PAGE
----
Junior Minnick, who established his leadership credentials here one night last spring by threatening to rearrange the face of Luiz Simmons, an uppity freshman legislator, was back at the scene of puissant glory, his feet firmly planted on the oozy floor of Fran O'Brien's as, behind him, paunchy figures bobbed and weaved to the midnight beat of "Macho Man."
The joint on Main Street was littered with assorted characters in Junior's tribe on this typical Monday night of The Session. At a stool by the front window, his gaze fixed determinedly on a two-foot potted plant out on the sidewalk -- the same plant he would attempt to climb 10 minutes late -- sat the inimitable Francis White, an engineer whose most notable design involved moving into a new district to get elected.
Out on the dance floor, up-and-coming insurance lobbyist Jay Schwartz was getting down as they say, boogeying his way around a collection of pols, among them Casper (The Rug) Taylor, he being the honorable vice chairman of a House committee before which Schwartz regularly appears and, as it goes, his Annapolis roomie in years past.
At a table not far from where Junior situated his fireplug frame, Steve Silveman, the wire-rimmed whiz kid who serves as subaltern and gumshoe fact-finder to the irrepressibly earnest Simmons, was sprewing forth reports of intrigue in his peculiar rataplan style, oblivious of Minnecks's shadow and the whirligigs all about him.
What a potent mixture of smoke, liquor, music, romance, lightheadedness and mindless chatter engulfs Franny's on a Monday night when the general assemblers of "Murlin" come to town. It is common for human beings to party and get drunk at the end of a work week. The lawmakers in Annapolis do it the other way around.
By tradition, they trundle up to the marbled State House every Monday night from January to April, take the roll, introduce a few bills, mingle in the hallways with the everpresent posse of dead-serious citizens wearing "Pro-Choice" and "Pro-Life" buttons, and the slip out the side door and down the red-cobbled path to their unofficial hangout.
This is not to say that all 188 delegates and senators are closet hedonists. Scores of righteous legislators have never stepped past the doorman at Franny's. There is, for instance, Idamae Garrott, the white-haired good-government patriot of Wheaton whose lonely visage can be seen moving slowly but surely from her House office late at night, loaded down with paperwork.
And there are some old-timers, mostly from Baltimore and western Maryland, who have better things to do on a Monday night than fight for air at Franny's. They can be found situated comfortably around a mahogany table near the lobby of the Annapolis Hilton, smoking stogies and offering an inexhaustible supply of knowing smiles.
Joe (The Senator) Bonvegna, he of the delightfully innocent moonface mug, is the unchallenged master of the knowing smile. As such, he hold down a position of respect at the Hilton roundtable, which is to say that when The Senator finally maneuvers his dancing-bear body out of the brown leather chair it seems as though the father is retiring for bed.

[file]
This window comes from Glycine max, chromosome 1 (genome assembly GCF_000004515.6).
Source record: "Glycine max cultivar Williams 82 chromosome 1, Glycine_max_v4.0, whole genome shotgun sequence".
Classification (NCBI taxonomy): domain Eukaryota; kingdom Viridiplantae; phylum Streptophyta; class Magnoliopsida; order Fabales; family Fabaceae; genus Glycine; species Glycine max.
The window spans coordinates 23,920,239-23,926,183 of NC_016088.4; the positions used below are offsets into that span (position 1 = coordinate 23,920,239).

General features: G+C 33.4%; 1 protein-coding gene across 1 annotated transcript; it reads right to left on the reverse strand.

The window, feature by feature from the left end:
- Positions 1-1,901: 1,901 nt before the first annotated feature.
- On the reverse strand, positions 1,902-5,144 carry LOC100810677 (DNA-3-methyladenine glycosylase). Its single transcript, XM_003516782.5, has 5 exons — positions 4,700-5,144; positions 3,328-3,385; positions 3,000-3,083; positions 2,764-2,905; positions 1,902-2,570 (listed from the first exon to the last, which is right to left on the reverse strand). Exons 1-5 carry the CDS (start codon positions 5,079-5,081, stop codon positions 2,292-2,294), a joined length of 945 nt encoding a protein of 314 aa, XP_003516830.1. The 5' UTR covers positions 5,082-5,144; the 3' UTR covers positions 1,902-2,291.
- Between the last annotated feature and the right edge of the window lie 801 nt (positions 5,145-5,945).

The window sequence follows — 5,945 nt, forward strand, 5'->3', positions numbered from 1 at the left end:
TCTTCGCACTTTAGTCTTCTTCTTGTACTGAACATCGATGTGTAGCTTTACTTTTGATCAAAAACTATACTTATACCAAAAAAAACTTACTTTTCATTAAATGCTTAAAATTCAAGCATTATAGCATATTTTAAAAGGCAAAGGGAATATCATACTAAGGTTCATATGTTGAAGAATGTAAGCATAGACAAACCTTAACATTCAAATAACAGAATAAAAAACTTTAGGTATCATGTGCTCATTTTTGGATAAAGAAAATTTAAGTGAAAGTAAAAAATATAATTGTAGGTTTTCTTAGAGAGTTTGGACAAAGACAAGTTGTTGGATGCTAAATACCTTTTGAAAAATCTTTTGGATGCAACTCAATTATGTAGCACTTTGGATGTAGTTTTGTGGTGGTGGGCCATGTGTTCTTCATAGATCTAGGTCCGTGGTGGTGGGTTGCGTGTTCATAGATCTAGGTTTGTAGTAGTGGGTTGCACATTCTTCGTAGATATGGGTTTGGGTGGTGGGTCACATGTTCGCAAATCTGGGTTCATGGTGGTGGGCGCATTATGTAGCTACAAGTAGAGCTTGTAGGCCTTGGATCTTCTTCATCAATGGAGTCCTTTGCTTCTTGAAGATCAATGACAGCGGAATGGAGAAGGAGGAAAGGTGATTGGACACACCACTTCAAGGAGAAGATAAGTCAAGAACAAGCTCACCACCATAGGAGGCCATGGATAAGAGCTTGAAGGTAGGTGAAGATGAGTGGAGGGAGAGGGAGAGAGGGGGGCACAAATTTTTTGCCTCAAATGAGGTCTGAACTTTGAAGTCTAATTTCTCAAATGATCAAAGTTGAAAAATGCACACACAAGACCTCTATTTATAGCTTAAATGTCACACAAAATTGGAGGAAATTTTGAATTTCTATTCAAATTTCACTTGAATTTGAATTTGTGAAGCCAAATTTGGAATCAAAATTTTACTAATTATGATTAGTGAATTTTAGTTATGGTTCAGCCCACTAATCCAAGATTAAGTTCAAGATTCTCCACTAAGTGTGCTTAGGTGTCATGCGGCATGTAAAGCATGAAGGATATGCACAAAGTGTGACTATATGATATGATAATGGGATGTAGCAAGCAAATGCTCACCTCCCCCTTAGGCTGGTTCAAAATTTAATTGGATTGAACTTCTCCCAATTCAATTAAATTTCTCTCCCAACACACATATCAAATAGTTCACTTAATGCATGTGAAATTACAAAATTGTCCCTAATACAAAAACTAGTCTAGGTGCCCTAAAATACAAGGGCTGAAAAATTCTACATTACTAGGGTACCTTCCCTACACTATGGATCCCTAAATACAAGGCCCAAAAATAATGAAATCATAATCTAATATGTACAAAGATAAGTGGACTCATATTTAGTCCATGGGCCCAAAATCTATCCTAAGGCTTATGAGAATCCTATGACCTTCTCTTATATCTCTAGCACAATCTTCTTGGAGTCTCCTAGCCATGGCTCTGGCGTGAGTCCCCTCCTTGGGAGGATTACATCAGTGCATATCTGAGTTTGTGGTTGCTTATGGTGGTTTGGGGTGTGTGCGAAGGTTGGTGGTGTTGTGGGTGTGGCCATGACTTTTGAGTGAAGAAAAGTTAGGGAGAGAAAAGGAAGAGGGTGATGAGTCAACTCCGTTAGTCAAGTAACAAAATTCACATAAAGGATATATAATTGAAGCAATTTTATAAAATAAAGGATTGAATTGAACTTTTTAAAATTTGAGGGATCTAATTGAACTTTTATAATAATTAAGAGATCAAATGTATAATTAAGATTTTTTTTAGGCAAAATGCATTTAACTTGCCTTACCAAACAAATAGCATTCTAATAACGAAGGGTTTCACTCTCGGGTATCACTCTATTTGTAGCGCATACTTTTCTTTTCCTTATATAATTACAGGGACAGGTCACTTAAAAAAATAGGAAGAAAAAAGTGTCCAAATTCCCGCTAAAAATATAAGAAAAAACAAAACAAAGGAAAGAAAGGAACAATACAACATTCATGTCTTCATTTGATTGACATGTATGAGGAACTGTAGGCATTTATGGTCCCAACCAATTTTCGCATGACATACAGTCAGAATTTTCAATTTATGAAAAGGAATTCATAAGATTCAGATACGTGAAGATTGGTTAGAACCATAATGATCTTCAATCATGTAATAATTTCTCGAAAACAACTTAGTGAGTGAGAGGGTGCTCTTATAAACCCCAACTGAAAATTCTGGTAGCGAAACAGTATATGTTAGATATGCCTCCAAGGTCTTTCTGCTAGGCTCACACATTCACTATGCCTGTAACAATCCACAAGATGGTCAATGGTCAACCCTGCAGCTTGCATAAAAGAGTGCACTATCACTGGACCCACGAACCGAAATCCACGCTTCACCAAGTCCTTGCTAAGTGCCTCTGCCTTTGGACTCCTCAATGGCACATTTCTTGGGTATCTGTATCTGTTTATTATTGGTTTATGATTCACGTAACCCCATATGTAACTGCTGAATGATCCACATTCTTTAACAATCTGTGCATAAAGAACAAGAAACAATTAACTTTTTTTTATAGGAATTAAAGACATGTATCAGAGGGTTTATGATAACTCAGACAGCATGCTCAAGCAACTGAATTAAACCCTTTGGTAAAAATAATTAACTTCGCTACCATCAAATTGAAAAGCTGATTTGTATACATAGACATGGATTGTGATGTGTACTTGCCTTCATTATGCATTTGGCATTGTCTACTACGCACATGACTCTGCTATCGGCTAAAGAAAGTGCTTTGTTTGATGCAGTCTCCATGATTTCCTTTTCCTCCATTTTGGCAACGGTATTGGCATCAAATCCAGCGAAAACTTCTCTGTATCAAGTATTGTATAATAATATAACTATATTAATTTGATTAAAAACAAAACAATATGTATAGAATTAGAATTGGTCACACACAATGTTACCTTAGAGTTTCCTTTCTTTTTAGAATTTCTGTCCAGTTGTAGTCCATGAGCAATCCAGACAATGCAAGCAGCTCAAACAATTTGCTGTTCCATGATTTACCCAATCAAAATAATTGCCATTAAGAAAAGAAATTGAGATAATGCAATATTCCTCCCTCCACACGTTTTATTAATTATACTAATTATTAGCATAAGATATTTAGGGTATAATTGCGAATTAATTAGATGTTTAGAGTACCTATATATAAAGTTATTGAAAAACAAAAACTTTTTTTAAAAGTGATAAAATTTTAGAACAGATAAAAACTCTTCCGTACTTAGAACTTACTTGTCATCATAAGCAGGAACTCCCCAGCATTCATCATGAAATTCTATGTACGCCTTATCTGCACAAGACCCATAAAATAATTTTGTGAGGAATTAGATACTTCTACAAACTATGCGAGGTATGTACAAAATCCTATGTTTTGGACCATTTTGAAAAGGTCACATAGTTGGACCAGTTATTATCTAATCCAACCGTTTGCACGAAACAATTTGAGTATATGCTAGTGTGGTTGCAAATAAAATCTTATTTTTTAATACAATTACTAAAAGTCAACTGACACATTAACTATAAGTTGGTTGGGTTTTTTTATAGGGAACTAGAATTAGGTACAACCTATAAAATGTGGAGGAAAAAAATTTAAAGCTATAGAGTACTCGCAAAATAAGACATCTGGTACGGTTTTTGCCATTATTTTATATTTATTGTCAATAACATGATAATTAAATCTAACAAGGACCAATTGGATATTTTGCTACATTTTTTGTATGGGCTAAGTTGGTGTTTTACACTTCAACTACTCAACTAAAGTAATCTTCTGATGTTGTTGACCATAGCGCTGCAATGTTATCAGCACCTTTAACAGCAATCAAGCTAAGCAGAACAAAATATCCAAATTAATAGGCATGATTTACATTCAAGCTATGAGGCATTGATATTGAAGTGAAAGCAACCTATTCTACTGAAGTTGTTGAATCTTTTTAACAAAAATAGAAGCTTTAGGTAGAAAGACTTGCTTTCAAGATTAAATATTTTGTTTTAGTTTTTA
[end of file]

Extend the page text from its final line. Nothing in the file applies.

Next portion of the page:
There is no such line of authority over at Fran O'Brien's. There, politicians, lackeys, lobbyists, secretaries, groupies -- even governors -- are equals. When Gov. Harry Hughes, whose favorite color is, fittingly, gray, makes an appearance at Franny's, he becomes lost in the crowd, usually surrounded by no more than two or three weary souls who have given up their pursuit of . . . other things.
In a peculiar way, for all the noise and laughter, the common demoninator at Franny's is guilt. It permeates the place, hanging as heavily as the smoke from the low ceiling. There is the ambition-ladled guilt of a veteran legislator who tries to convince himself that he is too smart to be in the same old office in the same old Annapolis but now is starting to realize that maybe he is nothing but a minor-leaguer. And the sold-out guilt of a woman delegate who began her career as a reformer but now wears fur coats and toadies to the line of the lobbyists. And the old-fashioned guilt-guilt of an adult away from home and tempted to stray.
"Most of us are Catholics, you know," said one delegate, assuming that those seven words explained it all.
Of course, there are other ways for politicians to express the Annapolis angst, Samuel (Sudden Sam) Bogley, the state's esteemed lieutenant governor, being proof of that. While his compatriots waded waist-deep in the boozy bar life below, Sudden Sam sat in his second-floor State House office, brooding.
"I never know what's going on up here," said the man Harry Hughes chose as his partner out of last-minute desperation two years ago."I never know unless I accidentially stumble into a meeting where they're making a policy decision and I overhear something."
It has been said of Sudden Sam that he is so gentle he would pick dead cats off the road. But Sam Bogley is not Catholic. His wife and children are, and he wants to be, but he doesn't think he is worthy. Such is life in a place where they prepare for a week of work by dancing to "Macho Man" on Monday midnights.